THE COMPASS Published by Elizabeth City State College for Students and Alumni Elizabeth City, N. C., September, October, 1963 HOMECOMING! NOVEMBER 9 Assembly Speaker: Dr. Franklin Calls For Human Dignity The free world is better but nndest improvement is all that bs claimed at this juncture.” John Hope Franklin, distinguished historian-au.hir recer.tly returned from England, inaugurated the 1963- 64 Lyceum Season here in Moore Hall Auditorium on Sunday night, September 29 and gave this a; ment in lecturing on “The Challenge of Socio-Economic Change to Free World.” Speaking to a large audience which included students staff and towns people, Dr. FranMin discussed prob lems created by the myriad changes being experienced at mid-century world society and especially in own social order. Franklin said that the United States has veered to the left ir concepts of human dignity despite pronouncements of conservatives. The Nation’s most significant goverment- al shift, the historian said, is increased activity in the area of human rights. Franklin felt that this shift makes possible a closer approach to the real genius of the western world: (1) the opportunities its societies provide for self-improvement and (2) relative ly enlightened concepts of individual dignity. Excessive Solicitude The native Oklahoman whose choices of words and phrases were as precise as the angle of his bow tie, said that our country has as one of its problems its “almost excessive solicitude” about world events — its historian “sense of mission.” this would be a natural outgrowth of its “national conceit” which has involved it in the affairs of so many nations. Yet our chief product, democracy, is “not an exportable commodity” if it is not a widely used product at home, tha lecturer said. Amid the world community, America’s lapses in this regard are glaringly evident, he reported. The famed historian seemed to im ply that we may not now be as ‘Ugly Americans’ as we once were (due to various factors) but that our col lective visage is still far too ‘homely’ for the comfort of world-travelling ECSC Hears Kennedy Attorney General Robert Kenned; was the major speaker at the 50th an niversary convention of Delta Sigma Theta Sorority held August 12-18 at the Americana Hotel. New York City. Dorothy Baker, a native of Green ville, North Carolina and a Junioi Business Education Major, repre sented Delta Chi Chapter of Eliza beth City State College at this signi ficant event in the Sorority’s history. AMERICAN EDUCATION WEEK November 10-16, 1963 Education Strengthens the Nation” \mericans wha must find answers to jearchirg qu;stions about the gaps between preachment and practice. Thj noted author called for eradi cation of glaring defects in the so cial order and for increased recog nition of the importance of the in dividual. Those who deny human rights, he said, are delinquent in human rela tions. The free world already has had ■'more than its share of deviations” from concepts of human dignity, he declared. Laursls and Warnings Professor Franklin congratulated the College on the manifest educa tional advances it has made since his first visit to it some two decades ago. However, he warned college stu dents that although opportunities for them are immeasurably greater now than formerly, it is incumbent upon Negro college students especially to assume increased responsibility for having skills and know-how to meet th se opportunities—to meet the chal lenges. He cited as one example a lack of personnel trained in Renais sance and Early European History. Visiting Professor The speaker had just returned from a year as William Pitt Visiting Pro fessor of American History at St. John's College, Cambridge University, Cambridge, England. He is a frequent- ly-published author, his most recent book being Emancipation Proclama tion (1960). His From Slavery to Freedcm (two editions) is in wide usage as a text and as a source book. His Reconstruction —After the Civil War is an answer ;o the bias so often found in extant vvorks on the subject. Other works have been published. A former history professor at St. Augustine’s College (Raleigh), he has been History Chairman at Brooklyn College since 1957. Ulysses Bell, editor of The Com pass served as master of ceremonies for the lecture. Students Attend Organ Recital In Norfolk, Va. Ten students of Elizabeth City State College heard an organ recital at Christ and St. Luke’s Episcopal Church in Norfolk, Virginia, October 3, 1963. Fernando Germani of St. Peter’s Basilica, Rome, was the organist. The organ, a 3-manual Casavant, was purchased at the cost of $70,000 and was dedicated the previous Sun day. Those attending were Judy Free man, Carolyn Thompson, Vaughan, Wilson Bryant. Phyllis Wright, Charlie Vau^an, Bonita Carr, Althea Blackwell, Gloria John son, Albert Thweatt. Miss Evelyn A. Johnson, Miss Edna L. Davis and Mr. Leonard Ballou accompanied the group. —Carolyn Thompson Our College Continues on the Move Architects’ drawing of proposed new women’s dormitory to accom- nodate 176 students. Having an area of 38, 646 square feet, the structure will feature lounges, studies, a kitchen, utility rooms and a suite for the director. Each room is handsomely equipped for two students. Our campus is also scheduled to have a men’s dormilory, the two campus living structures estimated to cost $825,000. These are expected to be completed by the end of 1964. Also proposed are a classroom building and a new library. Indicative of the growth and bustle on-campus are renovations of the old laundry building for Industrial Arts classes; renovation of Williams Hall (Health and Physical Education moved up stairs, Musiw expanded downstairs); temporary alleviation of crowded classroom conditions with strange subjects bei ig taught in the Cosmet ology Building and in the Infirmary. IBM equipment has arrived, ad ditional property and structures have been acquired, facilities are increasing to match a growing student body and various improvements on the grounds have been effected. Future renova tions are also expected involving the present Library and Lighthouse. Our College c-ontinues ON THE MOVE! Elizabeth City State Gains New Dean, Additional Staff Hugh Bullock, prize-winning art in structor whose paintings were on exhi bition at A. & T., October 19, shown with two amateur artists, Elsie Wil liams '63 and Geraldine Kidd '64. See next issue for an article on Mr. Bullock. To Mrs. Mitchell We are some very lucky students So fortunate to have as our friend Mrs. Mitchell, our congenial in structor. Who has only kindness to lend. She is really indispensable. She’s upright, loyal, and fair. Whenever she’s needed mostly. She manages to always be there. Possessing all favorable attributes Among them an abundance of She is the epitome of womanhood In its optimum form.. Mrs. Mitchell will ne’er be forgotten; Her kindness has been too profound; Thus 1 can proudly proclaim ''he’s the best instructor around. —Alzo Dr. Chi Kao Wang was assembly speaker on October 10. Topic “The Dispute Between Russia and Red China.” Dr. William E. Anderson, former chairman of th: Area of Education and Dir-ctor of Testing at Alabama State College, has begun duties here as Dean of the College. Anderson, whose experience includes the Dean- ship at Langston University (Okla homa) holds the rank of Professor of English, according to announce ments cf his and other appointments by President Walter N. Ridley. Dean And;rson holds degrees in English and in psychology from More house College, the University of Chi cago and Colorado State College. Serving as co-chairman of the De partment of Education and Professor of Education is Isaac C. Bracey, a graduate of South Carolina State Col lege, Temple University and the Uni versity of Oklahoma. Dr. Bracey comes to the college from Jackson College (Mississippi). Ward S. Winfield is the new chair man of the Industrial Arts Depart ment, including the Vocational-Tech nical Institute. Mr. Winfield is a grad uate of Saint Paul’s College and of A. & T. College. Additional appointees are Dr. Thel ma Hill Anderson, graduate of Langston University and the Univer sities of Kansas and Oklahoma (Pro fessor of psychology); Dr. Francis J. Merchant, holding degrees from Brooklyn College, City College of New York and New York University (Professor of English); Dr. Gloria B. Merchant, a graduate of Chicago Musical College, New Mexico High lands and the University of Iowa (As sociate Professor of music). The Compass also welcomes the fol lowing assistant professors and in structors. Assistant Professors: Mrs. Hazel G. Spellman, a graduate of Elizabeth City State College and the University of Pennsylvania with ad vanced study at the University of Chi cago (Superviser of Reading Services); James Hubert Townes, a graduate of Virginia State College, Marshall Col- (Continued on Page 4) ECSC Students In Protest Movement The Elizabeth City State College students opened the school year with non-violent demonstrations. The first day, with a heavy downpour of rain, there were six hundred student demo- strators. These demonstrations con tinued to increase during the follow ing week, reaching a height of 1500 students from the College and the city. The following week, 222 students were arrested and released without bond. They were charged with “tres passing and blocking the sidewalk.” The students appeared in court for trial on October 21, 1963. A new phase in the efforts to achieve equal rights for Negroes was realized when a truce was called be tween the student leaders and repre sentatives of the local Bi-Racial Com- The students decided to promote a “selective buying campaign” until the walls of segregation are eradicated. A deadline for meeting the students demands was set for November 9, 1963. The demands are as follows: 1. To be able to secure accommo dations and receive services from all business establishments serv ing the public, on the same basis as all other citizens in this city. 2. To participate in the cultural and recreational activities of Elizabeth City. 3. To be able to secure employ ment in industry, municipal government and business on the basis of abilities and without discrimination. 4. To have clear access to all edu cational institutions on all levels available in this community. 5. To be able to enter an edifice erected for the worship of God without restraint and with the freedom that we believe Christ would have exist. Governor’s Manison Visited Albert C. Robinson, Jr., was ap pointed by the president of the Stu dent Council to represent the stu dent body with Governor Sanford in the Governor’s Mansion in Raleigh, North Carolina. Many student leaders and civil rights leaders met for a discussion on “Demonstrations in North Carolina. As a result of the discussion, suggestions were given to bring about integration for the Negroes in North Carolina. Edna Harris Mitchell August 8, 1963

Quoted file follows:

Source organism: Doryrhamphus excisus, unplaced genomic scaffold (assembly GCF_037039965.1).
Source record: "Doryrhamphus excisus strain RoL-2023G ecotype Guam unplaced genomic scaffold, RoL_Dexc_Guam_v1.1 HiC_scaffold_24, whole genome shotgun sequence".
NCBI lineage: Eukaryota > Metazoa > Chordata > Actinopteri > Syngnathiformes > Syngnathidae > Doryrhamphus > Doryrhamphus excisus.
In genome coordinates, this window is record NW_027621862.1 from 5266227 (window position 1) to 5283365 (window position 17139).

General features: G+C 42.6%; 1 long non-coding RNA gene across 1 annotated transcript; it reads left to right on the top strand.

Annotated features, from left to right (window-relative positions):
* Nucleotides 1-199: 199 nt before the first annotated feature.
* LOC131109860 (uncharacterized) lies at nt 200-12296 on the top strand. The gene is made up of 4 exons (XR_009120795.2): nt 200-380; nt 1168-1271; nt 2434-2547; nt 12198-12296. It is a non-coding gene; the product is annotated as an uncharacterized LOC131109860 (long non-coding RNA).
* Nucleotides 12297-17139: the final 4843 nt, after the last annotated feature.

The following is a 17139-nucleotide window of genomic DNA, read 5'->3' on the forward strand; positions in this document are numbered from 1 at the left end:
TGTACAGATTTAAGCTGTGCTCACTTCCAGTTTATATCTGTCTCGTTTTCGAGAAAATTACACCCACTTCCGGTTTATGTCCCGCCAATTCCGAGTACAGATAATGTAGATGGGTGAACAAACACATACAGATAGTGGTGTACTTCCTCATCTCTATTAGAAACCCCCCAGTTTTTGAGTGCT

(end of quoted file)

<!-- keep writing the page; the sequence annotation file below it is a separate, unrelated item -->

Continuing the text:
Page Text

This is the computer-generated OCR text representation of this newspaper page. It may be empty, if no text could be automatically recognized. This data is also available in Plain Text and XML formats.

Return to page view